Biting insects enjoy long, not summer
Published 12:00 am Friday, July 20, 2007
By Darrell Blackwelder
For the Salisbury Post
Our dog Puck has been inundated this summer by fleas and ticks. And it’s not only our pet. Many Rowan residents have called complaining about these and other nagging pests including mosquitoes and chiggers. Inconsistent weather seems to provide the perfect environment for these urban pests.
Fleas can be a problem not only for pets but also for the owners. Fleas infest non-pet residences as well as those that house pets. Fleas are established in a non-pet home by attaching themselves to pant cuffs or socks. The fleas then become established in carpet or other areas of the home from the pet or can be carried in by unsuspecting homeowners on clothing.
Fleas reproduce year round, but at a reduced rate during the winter. Over-stuffed furniture, upholstery and drapes are also breeding grounds. Unsealed cracks in hardwood, linoleum floors and baseboards also offer perfect breeding grounds.
Controlling fleas on the pet is the first step to eliminating fleas. Regular flea baths or flea dips are necessary to control fleas on pets. Flea dips contain insecticides such as pyrethrins or carbaryl (Sevin). Treat the pets’ sleeping quarters both indoors and outdoors with insecticides. Various insecticides are available as liquid spray or in granular formulations.
Carpets, rugs, furniture and other upholstered material indoors should also be treated routinely with indoor insecticides. Vacuuming carpets, rugs and other upholstered material before treatment increases the effectiveness of the insecticides. Repeating vacuuming after treatment and prompt disposal of the vacuum bag will aid in elimination of fleas.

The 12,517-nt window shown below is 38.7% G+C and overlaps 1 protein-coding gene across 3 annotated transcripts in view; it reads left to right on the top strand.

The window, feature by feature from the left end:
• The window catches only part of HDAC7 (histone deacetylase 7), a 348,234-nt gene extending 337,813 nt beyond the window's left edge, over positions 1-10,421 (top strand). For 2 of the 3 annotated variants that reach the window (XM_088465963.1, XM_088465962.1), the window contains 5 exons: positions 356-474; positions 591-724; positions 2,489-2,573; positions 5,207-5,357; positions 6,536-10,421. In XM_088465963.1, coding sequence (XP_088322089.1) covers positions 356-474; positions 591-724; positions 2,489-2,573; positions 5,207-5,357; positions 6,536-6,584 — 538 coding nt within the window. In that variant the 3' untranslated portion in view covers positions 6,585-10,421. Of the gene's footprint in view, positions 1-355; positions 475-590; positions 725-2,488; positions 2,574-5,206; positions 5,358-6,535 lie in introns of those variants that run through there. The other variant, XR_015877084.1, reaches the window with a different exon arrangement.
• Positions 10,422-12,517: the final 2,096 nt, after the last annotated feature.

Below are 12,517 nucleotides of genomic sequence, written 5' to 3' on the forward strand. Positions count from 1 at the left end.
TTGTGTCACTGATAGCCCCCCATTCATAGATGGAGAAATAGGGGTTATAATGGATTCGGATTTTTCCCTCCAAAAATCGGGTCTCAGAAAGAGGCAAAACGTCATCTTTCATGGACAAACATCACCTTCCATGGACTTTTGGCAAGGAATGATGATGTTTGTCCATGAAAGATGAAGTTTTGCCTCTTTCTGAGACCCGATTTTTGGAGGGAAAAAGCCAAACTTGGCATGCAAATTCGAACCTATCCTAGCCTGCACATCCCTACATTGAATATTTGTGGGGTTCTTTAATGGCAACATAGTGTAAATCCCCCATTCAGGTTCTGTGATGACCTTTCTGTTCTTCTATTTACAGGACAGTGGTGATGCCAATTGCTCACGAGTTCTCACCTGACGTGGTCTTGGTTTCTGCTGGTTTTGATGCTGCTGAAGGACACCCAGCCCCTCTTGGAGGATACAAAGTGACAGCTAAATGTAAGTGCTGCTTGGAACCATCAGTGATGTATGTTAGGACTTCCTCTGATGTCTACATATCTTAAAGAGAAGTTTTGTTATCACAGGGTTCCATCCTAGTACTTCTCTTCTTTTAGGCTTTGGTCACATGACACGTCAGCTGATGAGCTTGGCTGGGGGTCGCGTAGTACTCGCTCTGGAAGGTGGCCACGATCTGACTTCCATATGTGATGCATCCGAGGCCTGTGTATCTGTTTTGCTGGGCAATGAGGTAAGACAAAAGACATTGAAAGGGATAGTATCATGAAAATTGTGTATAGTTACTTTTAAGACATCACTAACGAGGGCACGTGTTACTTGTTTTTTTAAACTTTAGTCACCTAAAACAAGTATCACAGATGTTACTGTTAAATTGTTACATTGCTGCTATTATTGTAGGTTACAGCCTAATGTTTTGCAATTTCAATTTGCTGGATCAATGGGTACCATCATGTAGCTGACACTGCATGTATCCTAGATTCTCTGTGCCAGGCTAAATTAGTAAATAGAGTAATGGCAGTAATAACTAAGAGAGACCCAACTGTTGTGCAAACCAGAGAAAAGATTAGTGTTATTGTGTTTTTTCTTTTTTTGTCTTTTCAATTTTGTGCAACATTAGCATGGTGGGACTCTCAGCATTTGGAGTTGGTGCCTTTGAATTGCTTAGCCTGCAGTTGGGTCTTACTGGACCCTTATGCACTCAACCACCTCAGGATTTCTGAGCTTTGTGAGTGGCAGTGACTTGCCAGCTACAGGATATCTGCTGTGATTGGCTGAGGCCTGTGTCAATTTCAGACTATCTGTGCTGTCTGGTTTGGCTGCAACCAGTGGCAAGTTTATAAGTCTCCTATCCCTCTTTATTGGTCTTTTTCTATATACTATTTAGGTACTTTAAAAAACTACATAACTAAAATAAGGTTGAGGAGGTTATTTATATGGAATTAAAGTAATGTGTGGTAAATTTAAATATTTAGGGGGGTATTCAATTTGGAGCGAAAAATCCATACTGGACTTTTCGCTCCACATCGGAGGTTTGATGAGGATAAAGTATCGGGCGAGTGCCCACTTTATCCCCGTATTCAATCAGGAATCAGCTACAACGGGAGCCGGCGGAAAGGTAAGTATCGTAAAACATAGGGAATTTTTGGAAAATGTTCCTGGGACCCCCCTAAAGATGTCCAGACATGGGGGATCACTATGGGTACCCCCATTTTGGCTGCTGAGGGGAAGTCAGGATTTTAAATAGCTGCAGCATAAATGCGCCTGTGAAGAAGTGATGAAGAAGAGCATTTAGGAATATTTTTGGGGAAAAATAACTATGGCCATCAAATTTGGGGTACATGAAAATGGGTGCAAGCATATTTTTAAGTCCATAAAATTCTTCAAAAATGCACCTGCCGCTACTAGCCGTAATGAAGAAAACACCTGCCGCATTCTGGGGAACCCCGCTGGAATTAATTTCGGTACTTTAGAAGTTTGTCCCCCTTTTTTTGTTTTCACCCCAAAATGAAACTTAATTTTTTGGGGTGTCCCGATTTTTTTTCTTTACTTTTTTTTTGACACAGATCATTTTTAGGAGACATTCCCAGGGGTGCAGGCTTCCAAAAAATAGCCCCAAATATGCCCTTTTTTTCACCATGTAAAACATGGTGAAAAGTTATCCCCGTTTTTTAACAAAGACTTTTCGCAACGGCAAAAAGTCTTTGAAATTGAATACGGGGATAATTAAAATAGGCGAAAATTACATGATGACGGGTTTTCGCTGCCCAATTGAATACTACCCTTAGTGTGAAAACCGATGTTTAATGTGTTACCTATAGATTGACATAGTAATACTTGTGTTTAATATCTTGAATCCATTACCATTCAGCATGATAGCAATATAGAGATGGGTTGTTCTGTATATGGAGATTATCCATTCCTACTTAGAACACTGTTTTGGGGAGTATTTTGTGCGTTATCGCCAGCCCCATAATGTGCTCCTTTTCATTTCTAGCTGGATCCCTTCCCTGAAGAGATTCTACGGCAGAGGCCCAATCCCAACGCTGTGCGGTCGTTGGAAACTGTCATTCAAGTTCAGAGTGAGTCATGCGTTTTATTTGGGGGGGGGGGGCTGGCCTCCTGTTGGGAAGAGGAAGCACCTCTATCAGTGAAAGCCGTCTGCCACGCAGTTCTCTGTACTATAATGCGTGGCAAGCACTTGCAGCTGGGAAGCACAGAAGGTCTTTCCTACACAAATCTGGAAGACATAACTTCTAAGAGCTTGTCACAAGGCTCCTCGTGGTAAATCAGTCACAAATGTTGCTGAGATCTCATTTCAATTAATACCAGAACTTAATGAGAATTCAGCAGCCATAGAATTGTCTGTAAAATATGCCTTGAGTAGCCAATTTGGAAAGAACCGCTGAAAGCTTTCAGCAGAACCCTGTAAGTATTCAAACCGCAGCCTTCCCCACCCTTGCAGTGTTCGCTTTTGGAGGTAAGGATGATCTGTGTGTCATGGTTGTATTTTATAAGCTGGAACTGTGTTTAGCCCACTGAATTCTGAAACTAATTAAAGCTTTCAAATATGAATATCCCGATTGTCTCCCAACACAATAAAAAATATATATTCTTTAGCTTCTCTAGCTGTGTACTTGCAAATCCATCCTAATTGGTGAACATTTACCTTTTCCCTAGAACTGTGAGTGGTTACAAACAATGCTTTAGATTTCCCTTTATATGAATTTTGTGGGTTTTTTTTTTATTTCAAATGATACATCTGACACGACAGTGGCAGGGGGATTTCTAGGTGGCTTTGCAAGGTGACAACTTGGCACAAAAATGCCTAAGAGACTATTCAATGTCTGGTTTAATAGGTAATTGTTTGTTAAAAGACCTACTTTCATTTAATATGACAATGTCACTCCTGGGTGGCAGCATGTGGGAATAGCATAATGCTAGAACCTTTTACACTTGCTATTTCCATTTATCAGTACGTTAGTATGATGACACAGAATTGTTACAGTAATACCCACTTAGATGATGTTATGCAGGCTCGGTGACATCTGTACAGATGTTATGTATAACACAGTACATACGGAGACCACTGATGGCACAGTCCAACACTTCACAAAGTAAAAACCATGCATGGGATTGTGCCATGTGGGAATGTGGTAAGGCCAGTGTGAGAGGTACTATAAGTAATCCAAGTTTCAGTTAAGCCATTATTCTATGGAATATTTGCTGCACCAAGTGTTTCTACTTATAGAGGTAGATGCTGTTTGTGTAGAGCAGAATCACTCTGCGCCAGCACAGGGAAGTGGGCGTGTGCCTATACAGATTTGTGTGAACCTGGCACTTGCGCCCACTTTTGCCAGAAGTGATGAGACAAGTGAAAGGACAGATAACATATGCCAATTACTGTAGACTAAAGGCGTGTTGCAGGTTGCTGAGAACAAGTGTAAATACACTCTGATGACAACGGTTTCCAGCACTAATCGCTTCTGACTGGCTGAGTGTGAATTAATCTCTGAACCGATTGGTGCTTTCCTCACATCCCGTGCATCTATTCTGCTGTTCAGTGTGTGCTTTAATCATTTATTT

Aerosol bombs that contain both insecticides and growth regulators are very effective in controlling fleas. Repeat applications of insecticides, both indoors and outdoors, and treatment on pets, is the only solution in controlling fleas.
Most people have a great fear of ticks for good reason. Ticks carry a couple of nasty diseases, namely Rocky Mountain spotted fever and Lyme disease. Ticks are most common in overgrown areas so it’s best to keep lawns mowed.
Consistent mowing keeps the ground dry, making it difficult for ticks to survive. If you have woods near your yard, rake back leaves and other litter that can harbor the pest. Ivy, pachysandra and other dense ground covers also offers a safe harbor for ticks.
Use granular insecticides just before rainfall or water these into the soil to make sure the pesticide has been released. Keep pets and children off treated areas until dry.
– There are more than 800 species of ticks worldwide.
– Ticks are not insects but closely related to spiders.
– Ticks must feed on the blood of an animal to reproduce.
– Ticks don’t fly or jump but climb to the ends of blades of grass or weeds and patiently wait with front legs extended until it can grab onto a passing host.
– Not all ticks are infected and you can’t tell if a tick is infected just by looking at it. So, it is important to remove any tick that is attached to your skin as soon as possible. Ticks that are just crawling on you cannot transmit diseases.
– Ticks may sometimes be found on well-mowed lawns, or even inside your home. This is because they drop off pets or other animals that cross over or enter these areas.
– More information on ticks can be found at this Web site: http://www.ces.ncsu.edu/ depts/ent/notes/Urban/biting. htm
People who pick wild blackberries know about chiggers. They leave red, itchy bumps on your skin and can make life miserable for the wild fruit harvesters.